I first noticed what Bouygues was doing when I had a look at the APN settings that were automatically configured when I inserted a Bouygues SIM in a device. As can be seen in the first screenshot in this post, the ‘APN protocol’ field is set to “IPv6” rather than “IPv4” or “IPv4v6”. When in the home network in France, the device only requests IPv6 connectivity in the LTE ‘PDN Connectivity Request’ and ‘ESM Information Request’ messages. As a result the device only gets the IPv6 addresses of DNS servers and an IPv6 interface identifier in the LTE ‘Activate Default EPS Bearer Conext Request’ message. Together with the IPv6 prefix received on the user plane in an IPv6 ‘Router Advertisement’ message, the device then generates its IPv6 address.
Now that Conversations supports end-to-end encrypted voice calls I have come to use it on a daily basis. While for text and image messaging I don’t mind a delay of a few seconds it is crucial that the setup of a voice call happens as quickly as possible. It turns out that in practice quite a number of things can delay message exchange and things can be optimized. In a previous post I went into the details of configuring TCP timeout of the XMPP server to counter carrier NAT gateways that have a very low NAT timeout value and cut connections before the default TCP or application keep alive mechanism sends an IP packet to keep the connection open. Once that was fixed, call establishment worked fine while the device in question was using the cellular mobile network. However, I still suffer some delay or even call setup failures when devices are connected to a particular Wifi network so I had a look at that scenario as well.
A quick blog post today about a super useful feature that must have been in the Linux ‘tail’ command for ages of which I only recently became aware: The upper case -F option.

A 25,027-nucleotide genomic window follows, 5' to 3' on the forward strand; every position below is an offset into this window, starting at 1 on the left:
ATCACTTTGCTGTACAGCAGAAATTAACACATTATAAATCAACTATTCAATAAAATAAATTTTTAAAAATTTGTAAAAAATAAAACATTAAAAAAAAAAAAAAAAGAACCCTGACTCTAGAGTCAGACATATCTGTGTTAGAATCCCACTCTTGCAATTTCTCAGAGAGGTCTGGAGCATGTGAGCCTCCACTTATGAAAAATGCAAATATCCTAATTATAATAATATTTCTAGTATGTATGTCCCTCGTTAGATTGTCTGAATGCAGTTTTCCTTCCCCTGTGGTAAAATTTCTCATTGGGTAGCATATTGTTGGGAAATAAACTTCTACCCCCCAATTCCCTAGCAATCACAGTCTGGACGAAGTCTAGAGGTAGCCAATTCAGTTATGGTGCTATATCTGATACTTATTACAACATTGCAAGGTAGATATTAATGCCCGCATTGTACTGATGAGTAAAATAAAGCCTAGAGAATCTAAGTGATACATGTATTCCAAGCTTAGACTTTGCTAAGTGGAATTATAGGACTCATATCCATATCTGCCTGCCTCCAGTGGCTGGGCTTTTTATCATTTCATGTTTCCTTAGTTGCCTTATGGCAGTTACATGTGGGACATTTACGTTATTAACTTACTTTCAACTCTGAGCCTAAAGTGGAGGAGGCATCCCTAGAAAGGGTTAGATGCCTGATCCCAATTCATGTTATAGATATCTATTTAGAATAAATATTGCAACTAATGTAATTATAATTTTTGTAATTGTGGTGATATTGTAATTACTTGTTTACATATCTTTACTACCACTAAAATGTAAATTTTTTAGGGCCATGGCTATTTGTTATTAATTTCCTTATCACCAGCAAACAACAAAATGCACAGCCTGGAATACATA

For many years now I’m operating a Prosody XMPP server at home for private messaging between family members and friends. Together with Conversations on Android devices and the Dino App for Linux it’s the perfect solution. There is one client device, however, to which messages sometimes take a couple of minutes to be delivered. Also I noticed that it frequently reconnects to the XMPP server. That client device is usually connected to a French mobile network so I assumed that they probably have a very short NAT timeout on their gateway that kills the TCP session to the server before either the client or the server sends some sort of keep-alive message. Not a big deal so far but since Conversations has been extended with voice and video calls, call establishment fails to the device every now and then. Time for having a closer look.
Sometimes when I get visitors I am politely asked for the Wi-Fi password of my network. No problem with that but as my password even for the guest Wi-Fi is a bit complicated it’s a pain to type it in. A nice solution: My Wi-Fi router can display a 2D bar code in the Web-UI which most mobile devices can read today either in the camera app or with a separate bar code app and detect that it contains Wi-Fi configuration information.
While this works very nicely with my router at home, I do have some Wi-Fi access points that don’t have this function, so I was wondering how I could generate such a bar code myself.